For documentary creator Paul Kendall, a former music journalist (who himself interviewed Clark in 1977), this documentary has been a labor of love, albeit one with its share of obstacles. Practically speaking, Kendall, working alongside sons Dan and Jack, had to somehow work around the unfortunate—and astonishing—fact that there is no known extant footage of Gene Clark from the immediate post-Byrds period (i.e. 1966) up until his brief tenure with the quasi-Byrds reboot, McGuinn, Clark & Hillman, in 1979. This is a significant chunk of time to cover without aid of any visuals of the principal subject, apart from stills. To compound matters, this was arguably Gene Clark’s most productive period as an artist. This means that much would depend on the quality of the interviews conducted especially for the documentary. And so while each interviewee provides vital information about the enigmatic ex-Byrd, it becomes distractingly apparent that the Kendalls were grappling with budgetary constraints—the most telling manifestations of which resulted in shaky camera work and some sloppy editing.
Because the Kendalls chose a subject whose post-Byrds video legacy is only slightly more substantial than someone like Nick Drake, we’re lucky that so many key individuals were available to speak about Gene, including the surviving original ex-Byrds, ex-wife Carlie, sister Bonnie, brother David, sons Kelly and Kai, Carla Olson—even David Jackson from Dillard and Clark. (A sad footnote: several of the interviewees have since passed away, including Carlie Clark and producer Larry Marks).
Of the surviving original Byrds, David Crosby, rock’s ever-ebullient enfant terrible, provides the most interesting commentary, but to be perfectly frank, he appears tired and slow in the film. More judicious editing might have helped move things along. Roger McGuinn, still looking remarkably chipper and alert, was predictably aloof; while Chris Hillman seemed genuinely eager to speak about Clark’s talent.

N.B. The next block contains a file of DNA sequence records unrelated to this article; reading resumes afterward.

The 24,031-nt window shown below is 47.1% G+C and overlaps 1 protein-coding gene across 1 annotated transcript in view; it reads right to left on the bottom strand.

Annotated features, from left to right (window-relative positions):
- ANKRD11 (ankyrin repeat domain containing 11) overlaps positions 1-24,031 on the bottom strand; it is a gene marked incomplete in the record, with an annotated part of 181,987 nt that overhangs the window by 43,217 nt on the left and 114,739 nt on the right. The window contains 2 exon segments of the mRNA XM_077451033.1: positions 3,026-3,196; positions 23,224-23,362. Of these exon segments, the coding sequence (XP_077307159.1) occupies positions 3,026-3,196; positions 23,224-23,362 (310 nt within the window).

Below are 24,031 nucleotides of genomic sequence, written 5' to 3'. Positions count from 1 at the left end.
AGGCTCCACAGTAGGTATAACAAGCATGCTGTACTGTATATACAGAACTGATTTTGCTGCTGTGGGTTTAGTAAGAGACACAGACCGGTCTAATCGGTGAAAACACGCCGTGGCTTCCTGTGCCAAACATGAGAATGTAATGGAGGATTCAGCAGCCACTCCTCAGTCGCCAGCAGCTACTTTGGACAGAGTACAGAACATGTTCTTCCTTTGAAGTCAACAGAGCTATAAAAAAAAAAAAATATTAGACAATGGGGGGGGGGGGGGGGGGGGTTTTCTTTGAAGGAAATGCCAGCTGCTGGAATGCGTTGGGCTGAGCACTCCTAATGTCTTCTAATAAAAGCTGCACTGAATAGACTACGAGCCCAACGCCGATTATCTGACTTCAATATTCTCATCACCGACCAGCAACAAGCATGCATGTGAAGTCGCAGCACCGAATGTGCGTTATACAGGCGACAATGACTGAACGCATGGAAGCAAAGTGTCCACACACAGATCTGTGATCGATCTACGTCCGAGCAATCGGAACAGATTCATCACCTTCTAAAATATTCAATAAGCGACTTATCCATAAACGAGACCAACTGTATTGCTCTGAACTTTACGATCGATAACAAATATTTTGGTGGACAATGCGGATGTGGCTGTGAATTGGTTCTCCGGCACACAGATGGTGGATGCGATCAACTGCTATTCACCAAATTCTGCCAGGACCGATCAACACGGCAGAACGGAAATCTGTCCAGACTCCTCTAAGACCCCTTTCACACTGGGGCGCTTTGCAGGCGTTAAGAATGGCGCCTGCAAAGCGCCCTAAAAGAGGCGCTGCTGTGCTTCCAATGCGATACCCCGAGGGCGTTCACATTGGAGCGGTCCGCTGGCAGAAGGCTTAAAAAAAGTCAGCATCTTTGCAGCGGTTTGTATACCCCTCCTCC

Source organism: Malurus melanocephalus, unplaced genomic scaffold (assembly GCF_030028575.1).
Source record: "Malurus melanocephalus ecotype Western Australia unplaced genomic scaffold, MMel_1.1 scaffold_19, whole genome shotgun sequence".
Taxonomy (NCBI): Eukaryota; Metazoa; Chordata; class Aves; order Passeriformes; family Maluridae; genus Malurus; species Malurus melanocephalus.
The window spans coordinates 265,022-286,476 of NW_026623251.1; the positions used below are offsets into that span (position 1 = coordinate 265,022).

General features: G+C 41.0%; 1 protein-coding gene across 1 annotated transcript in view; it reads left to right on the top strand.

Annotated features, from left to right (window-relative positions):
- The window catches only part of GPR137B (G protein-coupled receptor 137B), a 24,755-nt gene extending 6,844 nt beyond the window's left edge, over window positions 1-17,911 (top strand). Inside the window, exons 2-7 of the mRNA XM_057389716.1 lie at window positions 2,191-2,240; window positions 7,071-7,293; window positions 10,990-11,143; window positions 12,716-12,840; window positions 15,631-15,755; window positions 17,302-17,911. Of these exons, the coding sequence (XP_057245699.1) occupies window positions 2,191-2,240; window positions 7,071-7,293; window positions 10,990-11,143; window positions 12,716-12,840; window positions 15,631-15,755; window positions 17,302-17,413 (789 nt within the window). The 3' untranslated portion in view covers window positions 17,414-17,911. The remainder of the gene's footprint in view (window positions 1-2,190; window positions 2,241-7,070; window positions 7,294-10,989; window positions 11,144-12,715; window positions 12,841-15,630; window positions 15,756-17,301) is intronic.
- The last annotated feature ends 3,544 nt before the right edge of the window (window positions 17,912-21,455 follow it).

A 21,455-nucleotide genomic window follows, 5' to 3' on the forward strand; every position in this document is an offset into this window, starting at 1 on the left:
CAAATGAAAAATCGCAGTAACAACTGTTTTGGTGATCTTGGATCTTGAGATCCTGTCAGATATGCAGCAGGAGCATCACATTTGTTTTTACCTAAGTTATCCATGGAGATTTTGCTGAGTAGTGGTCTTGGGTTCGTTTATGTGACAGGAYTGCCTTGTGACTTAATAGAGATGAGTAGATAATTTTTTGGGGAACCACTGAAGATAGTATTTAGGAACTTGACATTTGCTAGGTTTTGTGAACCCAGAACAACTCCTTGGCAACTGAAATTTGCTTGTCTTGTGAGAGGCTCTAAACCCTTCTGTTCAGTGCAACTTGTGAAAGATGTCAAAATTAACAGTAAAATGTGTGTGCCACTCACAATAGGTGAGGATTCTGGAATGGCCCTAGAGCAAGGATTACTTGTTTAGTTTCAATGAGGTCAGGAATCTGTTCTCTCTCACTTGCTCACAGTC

Elsewhere, Byrds biographer Johnny Rogan speaks to Gene’s songwriting. His comments are eloquent and astute, and go well beyond the usual “Hillbilly Shakespeare” explanations of Gene’s unusual gifts. One wishes there had been greater allowance for discussion of the music, but lacking the accompanying visuals would have doubtless proved difficult. A late-period video of Gene singing “Silver Raven” (from his 1974 masterpiece No Other) was a genuine heart-stopping surprise. In those few moments the film—on the wings of that tiny bit of footage —positively soared. But it also underscored the fact that more of Gene would have accomplished so much more than any number of talking heads. But, to be fair to the Kendalls, you can’t slag the doc for not including what does not exist.
In the end, one must give kudos to Paul Kendall for not only undertaking this challenge in the first place, but for bringing it to fruition with such bravery, passion and grace. The Byrd Who Flew Alone is not only an extraordinary accomplishment, it is a soulful testament to Gene Clark’s enduring brilliance.
(The Byrd Who Flew Alone will receive limited screenings in September, including one in Mendocino, Calif., Clark’s beloved home in the 1970s, at which he wrote some of his most passionate work. Documentary creator Paul Kendall will be in attendance for the Medocino and Pasadena screenings.)
Directors: Jack & Paul Kendall
Screenings: Sept. 4, 2014 (Nevada City Film Festival, Nevada City, Calif.); Sept. 13, 2014 (Hill House, Mendocino, Calif.); Sept. 18, 2014 (South Pasadena Public Library, Pasadena, Calif.)